New technology has given musicians an array of options for marketing themselves and finding an audience. But what works and what doesn’t? That’s one of the questions USC Thornton students are exploring in an innovative Music Industry class, DIY (Do It Yourself) Music Marketing.
There is no textbook and there are no tests. Instead, students work in groups on a semester-long, real-world project. Each group picks two USC Thornton musicians, either current students or recent graduates. The group then spends the semester promoting these musicians’ careers.
“It’s a great opportunity because we are able to actually help these artists who are just starting out,” said Music Industry senior Laura deBruin.
During the semester, music industry and media professionals visit the class to give students a chance to practice their pitching skills. When entertainment blogger Perez Hilton visited in October, deBruin and her group played clips of singer and USC student Jessica Flores. Hilton then featured Flores on his website, and Flores gained 5,000 new Instagram followers.
“That was the most exciting thing,” said deBruin, who has been able to network with executives from Billboard magazine, YouTube, Red Bull and Grammy Award-winning producers as a result of the class. “The network of people is so amazing. It gives you opportunities to get experience while you’re still in school and actually learn about the industry.”
Although USC Thornton has offered similar marketing classes before, the curriculum has been revamped this semester by new faculty member Loren Medina. Of her 14 years in the music industry, Medina has spent half of that in public relations. Prior to founding her own PR firm, Medina worked as an artist and record label manager. She drew on all of these experiences and her many professional contacts when she designed the syllabus for DIY Music Marketing.
“The most valuable lessons you can take from school are when you actually practice what you learn,” said Medina. “I designed the class to teach the students how to maximize visibility and create a buzz for an artist.”
Danielle Soury, part of the indie electronic duo CharlieMay, is one of several students who are using the class as an opportunity to learn how to promote their own music.
“We are a baby as far as emerging artists go, so we were essentially starting from the ground up,” said Soury. “We have learned how to create a media campaign, graphics and one-sheets, and we learned how set up email media alerts to encourage music blogs to feature our music.”
Each group takes different steps depending on the needs of the artists they are promoting. For sophomore James Layno, who is using the class to learn how to promote his own hip-hop music, the first thing he did was to produce a new music video.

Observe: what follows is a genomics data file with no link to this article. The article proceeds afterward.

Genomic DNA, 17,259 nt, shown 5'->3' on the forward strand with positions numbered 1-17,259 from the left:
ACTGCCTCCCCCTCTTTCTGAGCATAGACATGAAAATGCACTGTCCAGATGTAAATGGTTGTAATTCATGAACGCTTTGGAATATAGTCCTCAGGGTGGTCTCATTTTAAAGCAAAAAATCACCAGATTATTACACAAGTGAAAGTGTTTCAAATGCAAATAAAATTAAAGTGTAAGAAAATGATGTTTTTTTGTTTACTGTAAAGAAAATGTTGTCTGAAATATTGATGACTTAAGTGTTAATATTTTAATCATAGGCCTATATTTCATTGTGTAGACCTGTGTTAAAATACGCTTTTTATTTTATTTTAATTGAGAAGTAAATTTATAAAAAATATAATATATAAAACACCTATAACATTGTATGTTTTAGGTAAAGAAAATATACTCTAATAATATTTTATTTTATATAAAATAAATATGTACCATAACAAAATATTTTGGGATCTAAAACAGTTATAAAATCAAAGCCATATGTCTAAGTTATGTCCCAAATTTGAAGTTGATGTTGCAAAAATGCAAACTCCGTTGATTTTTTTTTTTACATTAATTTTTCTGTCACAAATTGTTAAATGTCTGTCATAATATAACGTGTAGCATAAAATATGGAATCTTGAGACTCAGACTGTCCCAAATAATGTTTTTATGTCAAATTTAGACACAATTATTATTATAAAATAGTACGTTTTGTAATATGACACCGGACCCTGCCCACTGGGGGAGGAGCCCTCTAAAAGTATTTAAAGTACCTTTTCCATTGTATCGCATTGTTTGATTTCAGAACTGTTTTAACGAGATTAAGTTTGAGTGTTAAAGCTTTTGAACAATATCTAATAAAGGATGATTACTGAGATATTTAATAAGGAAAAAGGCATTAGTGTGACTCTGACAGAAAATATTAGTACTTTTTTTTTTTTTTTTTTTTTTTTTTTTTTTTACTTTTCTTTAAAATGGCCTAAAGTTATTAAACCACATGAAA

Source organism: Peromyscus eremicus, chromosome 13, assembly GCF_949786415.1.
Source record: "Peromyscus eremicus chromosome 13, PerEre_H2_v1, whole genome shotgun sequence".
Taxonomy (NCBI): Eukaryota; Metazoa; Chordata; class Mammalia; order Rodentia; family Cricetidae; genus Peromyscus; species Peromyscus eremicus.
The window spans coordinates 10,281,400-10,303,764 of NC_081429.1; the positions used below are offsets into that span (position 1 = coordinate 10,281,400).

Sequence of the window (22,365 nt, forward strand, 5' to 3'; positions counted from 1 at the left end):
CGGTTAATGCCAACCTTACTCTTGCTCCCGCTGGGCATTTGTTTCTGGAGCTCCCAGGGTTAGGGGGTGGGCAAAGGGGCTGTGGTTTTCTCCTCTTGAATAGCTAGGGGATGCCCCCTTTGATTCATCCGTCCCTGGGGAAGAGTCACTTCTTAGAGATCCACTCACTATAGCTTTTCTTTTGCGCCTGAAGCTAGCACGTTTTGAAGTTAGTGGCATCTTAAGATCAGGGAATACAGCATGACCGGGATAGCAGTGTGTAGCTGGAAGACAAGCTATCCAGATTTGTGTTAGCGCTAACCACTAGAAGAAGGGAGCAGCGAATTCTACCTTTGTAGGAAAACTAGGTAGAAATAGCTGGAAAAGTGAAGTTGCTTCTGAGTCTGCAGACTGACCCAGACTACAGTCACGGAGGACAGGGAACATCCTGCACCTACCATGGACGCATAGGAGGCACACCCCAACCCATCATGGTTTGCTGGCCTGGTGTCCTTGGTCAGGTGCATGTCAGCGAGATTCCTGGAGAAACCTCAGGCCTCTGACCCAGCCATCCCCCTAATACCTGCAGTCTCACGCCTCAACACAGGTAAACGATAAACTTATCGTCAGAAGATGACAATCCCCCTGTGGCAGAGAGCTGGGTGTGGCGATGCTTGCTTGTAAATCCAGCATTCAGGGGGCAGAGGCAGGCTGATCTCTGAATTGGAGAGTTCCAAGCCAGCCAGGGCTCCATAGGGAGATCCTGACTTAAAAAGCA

“First they create the project blueprint – bios, one sheets, video content, social media profiles – then they create their artists’ stories and learn how to convey those compelling stories to media and booking agents in order to secure placement and/or shows. They’re graded on what they secure for their artists,” said Medina. “Close to the end of the semester they turn in written marketing plans with enough time to see what worked and what didn’t and further tweak their plans so the artists have a really good understanding of what to do next, before the semester ends.”
Of course, things do not always go as expected.
“Some of my students have had difficulties with their projects. A band broke up, an artist stopped cooperating. I told them, ‘Welcome to the music industry where you get thrown curveballs and you have to figure it out!’” said Medina. “There will always be projects you are forced to come up with a totally new strategy due to external or internal situations. This is a really good learning experience for my students because this happens in the industry and will happen to them if they work in the business long enough.”
Seventeen of the musicians being promoted by the class will play a showcase at Club Los Globos in Silver Lake on Dec. 10 from 4 – 9 p.m. Producing and promoting this event is giving the students practical experience promoting live performances. The show is open to the public, with a $7 cover charge for those 18 to 20, and a $5 cover charge for those 21 and over.
“The way the class is run gives us an insight into how the music marketing world operates, and that’s great for us because we get an opportunity to step outside our comfort zones and learn a new skillset,” said Layno. “This is one of my favorite classes at Thornton so far because I really like classes that are practical. What I learn in this class can be applied to my career immediately.”
What: DIY MusicLab Showcase
Where: Club Los Globos, 3040 W. Sunset Blvd, Los Angeles, CA 90026
When: December 10, 4-9 pm
Admission: $7 for those 18 to 20, and $5 for those 21 and older